The Pre-Calculus Split
In the math department at Alzar School, there is always a wide variety of needs from students coming from all over the country. Particularly at the pre-calculus level, every district seems to handle curriculum a little differently. Pre-calculus expands on nearly every topic that was presented in geometry and algebra 2 classes with more analytical techniques, applied problems, and precise theorems.
This semester’s student group brought the greatest variation of student strengths and needs. For the first unit, six students were divided into four groups. One student took an analytical look at functions to make connections between tables of values, equations, graphs, and how algebraic changes to an equation are manifested as transformations of a graph and changes to the related table of values. A second student worked on solving complicated systems of equations where as many as four unknown quantities were related through a series of four equations. Through a very concrete and somewhat tedious method, the value of each variable could be determined. To alleviate some of the tedium, we explored ways computer algebra systems can help us make the calculations.
Two students continued their deeper exploration of trigonometry. Trigonometry is typically introduced as the Pythagorean Theorem and the sine, cosine, and tangent ratios as they apply to right triangles. We recently went on to use trigonometric identities and formulas to see the many ways these ratios are related to each other and solve some complicated algebraic problems.
The final group of two students left behind everything they once knew about graphs and y=f(x) equations. All prior learning in algebra was put in a box labeled: “rectangular equations” and we took a new spin on the idea of a function. First up was the idea of parametric equations. With parametric equations, a two-dimensional graph is described by two equations, not one. The value of y is no longer based on x, but both x and y are independent functions of a third variable: typically t. These types of equations are particularly valuable for describing projectile motion of falling objects where force vectors are split and categorized by vertical (y-direction) and horizontal (x-direction) forces. As a project, we developed a set of equations to describe the path of a nail stuck in a wheel as the wheel rolls along a surface. It doesn’t simply spin in a circle, because the wheel is also moving horizontally. For those of you who lived a childhood on the edge, this is also the path you took as you climbed inside an abandoned tractor tire and had your friends roll you down the hill.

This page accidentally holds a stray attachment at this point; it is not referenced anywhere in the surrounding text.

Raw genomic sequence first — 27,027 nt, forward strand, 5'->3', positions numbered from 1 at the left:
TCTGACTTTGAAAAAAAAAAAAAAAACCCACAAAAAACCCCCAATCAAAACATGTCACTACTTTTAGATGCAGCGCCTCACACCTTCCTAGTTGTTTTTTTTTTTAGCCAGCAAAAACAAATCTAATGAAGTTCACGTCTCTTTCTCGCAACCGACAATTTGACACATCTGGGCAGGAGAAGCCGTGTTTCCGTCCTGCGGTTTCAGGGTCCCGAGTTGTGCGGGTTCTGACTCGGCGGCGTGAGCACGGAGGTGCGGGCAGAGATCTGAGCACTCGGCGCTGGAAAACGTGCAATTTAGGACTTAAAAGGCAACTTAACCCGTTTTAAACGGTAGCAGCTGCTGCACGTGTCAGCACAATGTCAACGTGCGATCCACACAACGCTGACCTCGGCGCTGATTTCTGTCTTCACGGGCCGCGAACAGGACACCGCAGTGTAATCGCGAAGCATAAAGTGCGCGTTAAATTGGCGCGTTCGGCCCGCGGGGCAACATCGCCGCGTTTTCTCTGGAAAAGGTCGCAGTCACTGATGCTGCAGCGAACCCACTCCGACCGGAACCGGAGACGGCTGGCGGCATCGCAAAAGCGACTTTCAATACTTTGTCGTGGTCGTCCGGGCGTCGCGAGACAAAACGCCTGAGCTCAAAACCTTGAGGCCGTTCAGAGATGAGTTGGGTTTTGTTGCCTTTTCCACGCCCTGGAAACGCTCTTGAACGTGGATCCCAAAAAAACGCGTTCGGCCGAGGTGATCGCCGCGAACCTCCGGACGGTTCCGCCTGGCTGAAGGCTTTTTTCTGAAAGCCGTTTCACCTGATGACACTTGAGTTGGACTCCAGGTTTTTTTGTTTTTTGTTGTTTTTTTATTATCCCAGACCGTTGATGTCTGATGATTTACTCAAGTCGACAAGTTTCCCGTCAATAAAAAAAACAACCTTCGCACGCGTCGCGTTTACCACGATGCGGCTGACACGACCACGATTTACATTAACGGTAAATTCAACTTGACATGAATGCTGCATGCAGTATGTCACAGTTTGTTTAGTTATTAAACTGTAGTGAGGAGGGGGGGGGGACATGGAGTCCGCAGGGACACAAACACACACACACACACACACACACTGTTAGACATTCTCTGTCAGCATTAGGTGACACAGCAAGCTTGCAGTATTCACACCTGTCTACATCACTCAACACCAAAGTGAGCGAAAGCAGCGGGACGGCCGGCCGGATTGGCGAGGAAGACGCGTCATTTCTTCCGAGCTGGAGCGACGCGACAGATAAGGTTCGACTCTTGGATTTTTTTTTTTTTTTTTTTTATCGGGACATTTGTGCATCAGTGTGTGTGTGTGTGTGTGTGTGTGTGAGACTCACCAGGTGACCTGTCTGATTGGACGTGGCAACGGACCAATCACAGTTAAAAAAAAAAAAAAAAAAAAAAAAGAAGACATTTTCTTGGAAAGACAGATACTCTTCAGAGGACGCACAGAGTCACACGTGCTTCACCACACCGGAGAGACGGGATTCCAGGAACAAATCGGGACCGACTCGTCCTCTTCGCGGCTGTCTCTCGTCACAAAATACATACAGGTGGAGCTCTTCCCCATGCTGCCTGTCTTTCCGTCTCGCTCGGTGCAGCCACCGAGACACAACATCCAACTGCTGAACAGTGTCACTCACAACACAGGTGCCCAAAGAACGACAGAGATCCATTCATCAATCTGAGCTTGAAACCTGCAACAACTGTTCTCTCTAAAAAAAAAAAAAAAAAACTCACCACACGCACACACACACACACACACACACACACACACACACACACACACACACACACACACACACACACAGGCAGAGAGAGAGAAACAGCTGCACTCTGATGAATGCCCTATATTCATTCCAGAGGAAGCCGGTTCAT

The second type of functional relationship we explored were polar equations. In this coordinate system, vertical and horizontal position are no longer relevant. We instead graph r (the straight-line distance of a point from the origin) as a function of theta (the angle between that straight line and the horizontal axis). The resulting graphs are a variety of interesting rose-curves, spirals, and ellipses. This class of equation is very useful in analyzing orbits, such as planetary motion, atomic particle physics, and magnetic fields.
As we work through the semester, the class arrangements will continue to shift slightly so students can work together in new groups to explore different types of problems instead of being bored by unnecessary remediation.
Dan Thurber, Math Teacher